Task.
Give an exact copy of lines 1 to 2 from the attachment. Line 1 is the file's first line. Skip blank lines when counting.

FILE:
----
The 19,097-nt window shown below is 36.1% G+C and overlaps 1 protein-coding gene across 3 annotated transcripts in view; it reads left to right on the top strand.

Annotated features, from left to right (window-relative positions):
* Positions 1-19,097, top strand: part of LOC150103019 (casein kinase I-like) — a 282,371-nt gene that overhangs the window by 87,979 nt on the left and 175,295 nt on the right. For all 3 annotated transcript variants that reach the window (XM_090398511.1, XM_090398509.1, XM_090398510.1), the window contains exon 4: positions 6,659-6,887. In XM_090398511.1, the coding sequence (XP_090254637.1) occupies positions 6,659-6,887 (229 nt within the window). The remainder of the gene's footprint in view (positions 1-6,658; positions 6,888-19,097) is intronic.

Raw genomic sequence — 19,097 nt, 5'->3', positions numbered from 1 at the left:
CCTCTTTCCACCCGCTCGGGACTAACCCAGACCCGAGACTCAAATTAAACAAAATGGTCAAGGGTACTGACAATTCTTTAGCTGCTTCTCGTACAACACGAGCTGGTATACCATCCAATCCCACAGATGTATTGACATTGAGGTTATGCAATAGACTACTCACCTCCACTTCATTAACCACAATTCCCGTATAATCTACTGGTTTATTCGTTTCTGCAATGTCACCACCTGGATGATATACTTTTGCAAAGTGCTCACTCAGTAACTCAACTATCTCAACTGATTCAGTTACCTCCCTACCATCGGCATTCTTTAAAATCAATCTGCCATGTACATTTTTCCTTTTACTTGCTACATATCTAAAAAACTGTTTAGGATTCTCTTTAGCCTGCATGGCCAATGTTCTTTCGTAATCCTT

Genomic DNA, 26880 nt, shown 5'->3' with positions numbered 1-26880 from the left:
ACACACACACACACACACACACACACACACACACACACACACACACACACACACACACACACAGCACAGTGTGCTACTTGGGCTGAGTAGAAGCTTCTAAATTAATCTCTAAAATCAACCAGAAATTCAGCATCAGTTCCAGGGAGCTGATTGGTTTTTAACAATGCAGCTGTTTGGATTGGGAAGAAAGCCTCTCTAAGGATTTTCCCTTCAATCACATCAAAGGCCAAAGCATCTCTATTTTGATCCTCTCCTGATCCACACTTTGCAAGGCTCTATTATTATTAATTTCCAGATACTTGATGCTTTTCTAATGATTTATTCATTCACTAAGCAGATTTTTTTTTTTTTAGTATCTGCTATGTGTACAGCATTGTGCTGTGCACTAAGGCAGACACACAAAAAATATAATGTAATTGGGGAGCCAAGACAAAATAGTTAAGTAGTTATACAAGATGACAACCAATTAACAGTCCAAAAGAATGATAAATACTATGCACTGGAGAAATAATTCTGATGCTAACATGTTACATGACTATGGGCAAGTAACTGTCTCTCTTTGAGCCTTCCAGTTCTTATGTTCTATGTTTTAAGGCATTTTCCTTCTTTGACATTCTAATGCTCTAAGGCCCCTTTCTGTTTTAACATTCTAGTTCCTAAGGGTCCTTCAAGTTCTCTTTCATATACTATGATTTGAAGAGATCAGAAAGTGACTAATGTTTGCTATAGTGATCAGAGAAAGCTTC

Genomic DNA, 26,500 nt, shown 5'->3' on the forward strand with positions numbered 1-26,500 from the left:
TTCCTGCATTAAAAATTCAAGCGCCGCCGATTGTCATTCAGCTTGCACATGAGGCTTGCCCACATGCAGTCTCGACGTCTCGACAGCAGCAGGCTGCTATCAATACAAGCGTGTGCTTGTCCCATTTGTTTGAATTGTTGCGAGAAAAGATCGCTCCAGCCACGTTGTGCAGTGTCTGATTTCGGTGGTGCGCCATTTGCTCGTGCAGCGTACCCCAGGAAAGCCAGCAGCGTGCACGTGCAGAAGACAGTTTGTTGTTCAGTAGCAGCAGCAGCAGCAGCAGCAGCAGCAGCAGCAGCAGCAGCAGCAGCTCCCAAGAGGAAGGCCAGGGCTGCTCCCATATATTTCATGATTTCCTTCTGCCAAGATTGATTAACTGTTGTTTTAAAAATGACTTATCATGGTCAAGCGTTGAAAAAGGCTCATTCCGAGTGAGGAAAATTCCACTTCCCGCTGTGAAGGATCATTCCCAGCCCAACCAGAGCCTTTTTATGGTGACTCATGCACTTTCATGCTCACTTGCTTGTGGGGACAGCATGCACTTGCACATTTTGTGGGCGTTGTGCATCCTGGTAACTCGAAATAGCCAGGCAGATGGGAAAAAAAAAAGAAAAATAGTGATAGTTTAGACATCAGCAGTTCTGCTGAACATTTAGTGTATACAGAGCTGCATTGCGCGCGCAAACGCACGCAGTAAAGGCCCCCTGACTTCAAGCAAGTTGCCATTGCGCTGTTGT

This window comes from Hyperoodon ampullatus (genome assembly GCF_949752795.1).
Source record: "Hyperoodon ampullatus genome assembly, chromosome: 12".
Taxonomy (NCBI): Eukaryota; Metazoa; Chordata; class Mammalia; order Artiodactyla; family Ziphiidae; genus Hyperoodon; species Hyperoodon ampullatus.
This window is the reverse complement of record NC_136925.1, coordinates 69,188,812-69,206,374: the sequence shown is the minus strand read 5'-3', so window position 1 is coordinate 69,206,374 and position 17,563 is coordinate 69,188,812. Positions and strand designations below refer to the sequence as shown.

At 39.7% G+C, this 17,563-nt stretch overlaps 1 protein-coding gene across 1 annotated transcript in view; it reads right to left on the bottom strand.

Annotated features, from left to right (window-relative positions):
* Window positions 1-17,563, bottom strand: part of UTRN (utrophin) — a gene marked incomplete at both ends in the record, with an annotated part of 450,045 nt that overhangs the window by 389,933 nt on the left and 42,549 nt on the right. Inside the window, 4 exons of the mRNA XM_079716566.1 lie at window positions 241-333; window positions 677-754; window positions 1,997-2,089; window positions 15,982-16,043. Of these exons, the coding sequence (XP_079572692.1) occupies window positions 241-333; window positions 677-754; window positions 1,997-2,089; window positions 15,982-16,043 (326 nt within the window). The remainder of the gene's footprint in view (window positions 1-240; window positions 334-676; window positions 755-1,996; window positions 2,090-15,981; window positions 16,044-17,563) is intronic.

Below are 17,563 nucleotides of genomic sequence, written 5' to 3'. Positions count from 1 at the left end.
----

The 19,097-nt window shown below is 36.1% G+C and overlaps 1 protein-coding gene across 3 annotated transcripts in view; it reads left to right on the top strand.

Annotated features, from left to right (window-relative positions):